For the month of May the answers are yes, maybe, no, and maybe. In honor of the patron saint of bakers, whose feast day fell earlier in the month of May, the Daring Bakers are making Gateau St. Honore', a confection of puff pastry, cream puffs, chibost pastry cream, caramel and whipped cream.
The fact that it was four pages long was cause for a little apprehension. It can also be found at the bottom of this post.
I learned new skills as I worked with the puff pastry and, for the first time, made cream puff paste. The first cream puffs I made were too tiny, so I made another batch of larger ones. It was so easy that I hope to make eclairs next. I burned my thumb while coating the tiny extra puffs with caramel, but that was because I used a reflex reaction to one falling toward the floor and grabbed it, still very hot with molten sugar, instead of letting it fall. When the next one did hit the floor, I had to keep the dog away or he would have eaten it and burned his tongue. I would never make it as a professional pastry chef. Every bit of counter space was occupied by the end. My kitchen was a mess. Thank you Babs for the Silpat mat...it was perfect with all that super hot sugar.
The taste of the St. Honore' cake was sublime. The richness was evident, but the flavors were nicely subtle.The pastry cream especially was delightful. I flavored mine with rum.
As for the heart attack, there certainly was a lot of butter fat once you added the puff pastry to the butter in the puffs, the whole milk and whipping cream in the pastry cream and then the additional whipped heavy cream on top. My solution was to give a piece to Sweetie, eat a piece myself, then take all the rest of it to the wonderful folks at our local library. For months they have been commenting on all of the baking books I've been checking out, especially those with yummy cakes as the front photo. They had a booksale the next day, so I knew that a treat was in order. My heart, to say nothing of my thighs, benefited, too.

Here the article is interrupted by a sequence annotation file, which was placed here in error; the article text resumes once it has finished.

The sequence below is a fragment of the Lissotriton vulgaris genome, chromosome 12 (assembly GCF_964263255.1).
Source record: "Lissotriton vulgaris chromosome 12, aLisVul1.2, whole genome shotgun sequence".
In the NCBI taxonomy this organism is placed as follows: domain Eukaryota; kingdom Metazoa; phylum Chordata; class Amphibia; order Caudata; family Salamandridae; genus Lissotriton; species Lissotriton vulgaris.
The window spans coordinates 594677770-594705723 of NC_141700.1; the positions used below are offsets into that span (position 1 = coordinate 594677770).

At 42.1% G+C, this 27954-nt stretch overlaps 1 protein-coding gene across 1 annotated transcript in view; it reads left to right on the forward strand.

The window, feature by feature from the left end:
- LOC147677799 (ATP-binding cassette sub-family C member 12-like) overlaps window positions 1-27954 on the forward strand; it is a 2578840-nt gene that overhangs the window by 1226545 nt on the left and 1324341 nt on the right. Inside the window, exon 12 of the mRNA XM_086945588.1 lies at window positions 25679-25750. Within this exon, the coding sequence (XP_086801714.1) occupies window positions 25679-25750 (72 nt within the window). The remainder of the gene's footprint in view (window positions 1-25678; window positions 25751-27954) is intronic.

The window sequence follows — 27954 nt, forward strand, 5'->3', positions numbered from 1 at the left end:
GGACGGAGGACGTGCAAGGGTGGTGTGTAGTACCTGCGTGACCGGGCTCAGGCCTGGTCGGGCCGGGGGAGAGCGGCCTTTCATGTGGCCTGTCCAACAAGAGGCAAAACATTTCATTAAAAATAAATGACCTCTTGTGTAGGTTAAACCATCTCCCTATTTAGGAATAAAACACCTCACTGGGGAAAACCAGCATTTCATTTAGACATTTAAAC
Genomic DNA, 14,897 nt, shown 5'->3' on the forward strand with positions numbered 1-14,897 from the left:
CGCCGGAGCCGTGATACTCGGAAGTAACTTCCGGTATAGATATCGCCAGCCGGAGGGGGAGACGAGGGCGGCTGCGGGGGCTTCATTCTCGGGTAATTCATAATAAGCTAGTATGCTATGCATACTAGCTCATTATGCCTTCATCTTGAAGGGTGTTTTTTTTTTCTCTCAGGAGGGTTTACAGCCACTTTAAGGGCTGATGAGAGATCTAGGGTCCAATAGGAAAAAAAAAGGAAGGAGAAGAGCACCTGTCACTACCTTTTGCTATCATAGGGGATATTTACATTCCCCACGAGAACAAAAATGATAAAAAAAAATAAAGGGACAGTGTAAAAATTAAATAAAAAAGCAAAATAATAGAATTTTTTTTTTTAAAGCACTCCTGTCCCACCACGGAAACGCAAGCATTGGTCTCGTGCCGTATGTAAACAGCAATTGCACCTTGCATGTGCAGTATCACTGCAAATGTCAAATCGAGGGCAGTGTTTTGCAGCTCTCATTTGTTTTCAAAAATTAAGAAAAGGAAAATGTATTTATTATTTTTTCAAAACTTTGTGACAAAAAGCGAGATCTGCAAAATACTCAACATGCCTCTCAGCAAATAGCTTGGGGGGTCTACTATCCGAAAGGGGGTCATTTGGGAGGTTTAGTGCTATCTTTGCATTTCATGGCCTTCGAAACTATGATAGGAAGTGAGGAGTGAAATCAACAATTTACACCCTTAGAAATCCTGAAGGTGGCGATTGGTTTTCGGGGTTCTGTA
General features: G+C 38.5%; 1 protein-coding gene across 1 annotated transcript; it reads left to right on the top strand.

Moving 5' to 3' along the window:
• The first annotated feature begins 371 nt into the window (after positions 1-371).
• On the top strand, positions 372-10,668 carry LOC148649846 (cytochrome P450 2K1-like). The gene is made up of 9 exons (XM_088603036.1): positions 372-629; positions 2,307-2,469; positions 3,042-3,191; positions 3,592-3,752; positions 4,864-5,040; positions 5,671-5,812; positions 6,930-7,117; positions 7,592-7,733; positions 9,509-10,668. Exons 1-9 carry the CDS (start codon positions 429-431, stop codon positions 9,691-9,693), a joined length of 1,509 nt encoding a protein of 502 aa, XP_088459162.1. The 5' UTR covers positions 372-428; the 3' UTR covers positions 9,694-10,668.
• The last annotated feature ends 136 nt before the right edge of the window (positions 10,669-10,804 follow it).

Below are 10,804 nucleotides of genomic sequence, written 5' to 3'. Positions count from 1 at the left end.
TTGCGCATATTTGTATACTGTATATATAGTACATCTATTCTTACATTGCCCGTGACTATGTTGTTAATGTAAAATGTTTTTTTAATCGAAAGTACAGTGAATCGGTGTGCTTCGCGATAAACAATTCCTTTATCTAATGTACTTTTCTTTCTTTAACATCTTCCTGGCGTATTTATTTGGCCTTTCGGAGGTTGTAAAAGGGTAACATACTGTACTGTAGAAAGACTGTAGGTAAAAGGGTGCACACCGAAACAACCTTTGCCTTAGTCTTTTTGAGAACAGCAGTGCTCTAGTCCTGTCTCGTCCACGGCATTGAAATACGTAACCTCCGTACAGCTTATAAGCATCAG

As fate would have it, no sooner had I returned home from the library than I received a phone call from my oldest friend. She needed me to drive to Richmond and meet her in the Kaiser ER. We spent over 7 hours, well into the wee hours, but she is doing better, so it was worth it. I was so glad that I had finished the challenge first and had all that fun in the kitchen.
For the recipe, go to Helen's site here. It may look daunting, but it can be done in stages. I made the puff pastry ring and cream puffs a day before I made the pastry cream and caramel and put it all together. You could also make the pastry cream first a day in advance.